Speed. True, Sir, I was in love with my bed ; I thank you, you swing'd me for my love, which makes me the bolder to chide


Val. In conclusion, I ftand affected to her.

Speed. I would you were fet, fo your affe&ion would cease.

Val. Last night she injoin'd me to write some lines to one she loves.

Speed. And have you ?
Val. I have.
Speed. Are they not lamely writ?

Val. No, boy, but as well as I can do them :
Peace, here she comes.

Enter Silvia.
Speed. Oh excellent motion! Oh exceeding puppet!
Now will he interpret to her.

Val. Madam and mistress, a thousand good mor


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Speed. Oh! give ye good ev'n; here's a million of


Sil. Sir Valentine and fervant, to you two thousand.


Speed. He should give her interest ; and she gives it him.

Val. As you injoin'd me, I have writ your letter, Unto the secret, nameless, friend of yours ; Which I was much unwilling to proceed in, But for my duty to your ladyship.

Sil. I thank you, gentle servant ; 'tis very clerkly done.

Val. Now trust me, madam, it came hardly off: For being ignorant to whom it goes, I writ at random, very doubtfully.

Sil. Perchance, you think too much of so much pains ?

Val. No, madam, so it steed you, I will write, Please you command, a thousand times as much.

And yet

Sil. A pretty period ; well, I guess the sequel ;
I will not name it ;


I care not ;
And yet take this again, and yet I thank you;
Meaning henceforth to trouble

you no more Speed. And yet you will; and yet, another yet.


[Aside. Val. What means your ladyship ? do you not like it ?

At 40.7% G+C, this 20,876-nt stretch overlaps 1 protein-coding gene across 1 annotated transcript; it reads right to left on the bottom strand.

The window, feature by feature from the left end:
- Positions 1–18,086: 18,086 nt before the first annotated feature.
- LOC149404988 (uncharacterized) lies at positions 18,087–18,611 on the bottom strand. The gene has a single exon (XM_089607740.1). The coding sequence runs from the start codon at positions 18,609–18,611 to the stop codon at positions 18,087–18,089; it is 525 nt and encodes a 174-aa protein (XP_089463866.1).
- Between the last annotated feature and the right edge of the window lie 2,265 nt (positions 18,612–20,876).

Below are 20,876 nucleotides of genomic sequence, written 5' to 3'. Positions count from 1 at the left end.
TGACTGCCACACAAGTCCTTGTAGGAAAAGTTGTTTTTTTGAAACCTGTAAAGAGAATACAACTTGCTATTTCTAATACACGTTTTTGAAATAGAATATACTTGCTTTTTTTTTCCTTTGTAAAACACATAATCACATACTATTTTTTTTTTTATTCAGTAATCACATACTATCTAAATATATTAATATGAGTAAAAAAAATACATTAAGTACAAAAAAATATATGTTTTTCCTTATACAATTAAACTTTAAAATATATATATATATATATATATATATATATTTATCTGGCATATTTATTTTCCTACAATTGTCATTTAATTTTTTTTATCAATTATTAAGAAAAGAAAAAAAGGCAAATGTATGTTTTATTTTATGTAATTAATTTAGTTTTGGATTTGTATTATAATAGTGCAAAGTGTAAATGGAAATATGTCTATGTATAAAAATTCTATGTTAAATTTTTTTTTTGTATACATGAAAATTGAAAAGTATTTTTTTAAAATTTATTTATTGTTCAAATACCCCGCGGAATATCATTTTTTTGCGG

Sil. Yes, yes, the lines are very quaintly writ ;.
But since unwillingly, take them again;
Nay, take them.

Val. Madam, they are for you.

Sil. Ay, ay; you writ them, Sir, at my request ; But I will none of them; they are for you: I would have had them writ more movingly.

Val. Please you, I'll write your ladyship another.

Sil. And when it's writ, for my fake read it over; And if it please you, so; if not, why so.

Val. If it please me, madam, what then?

Sil. Why if it please you, take it for your labour; And so good morrow, servant.

[Exit. Speed, O jest unseen, inscrutable, invisible,


As a nose on a man's face, or a weathercock on a

steeple ! My Master fues to her, and she hath taught her suitor, He being her pupil, to become her tutor : O excellent device ! was there ever heard a better? That my master, being the scribe, to himself should

write the letter ? Val. How now, Sir, what are you reasoning with yourself?

Speed. Nay, I was rhiming; 'tis you that have the reason.

Val. To do what ?
Speed. To be a spokesman from madam Silvia.
Val. To whom ?

Speed. To yourself ; why, she wooes you by a
Val. What figure?
Speed. By a letter, I should say.
Val. Why, she hath not writ to me ?

Speed. What need fhe,
When she hath made you write to yourself ?
Why, do you not perceive the jest?

Val. No, believe me.

Speed. No believing you, indeed, Sir: but did you perceive her earnest?

Val. She gave me none, except an angry word.
Speed. Why, she hath given you a letter.
Val. That's the letter I writ to her friend.

Speed. And that letter hath she deliver'd, and there's an end.

Val. I would it were no worse.

Speed. I'll warrant you, 'tis as well: For often have you writ to her ; and fhe in modesty, Or else for want of idle time, could not again reply ; Or fearing else some messenger, that might her mind dis

cover, Herself hath taught her love himself to write unto her lover. All this I speak in print; for in print I found it.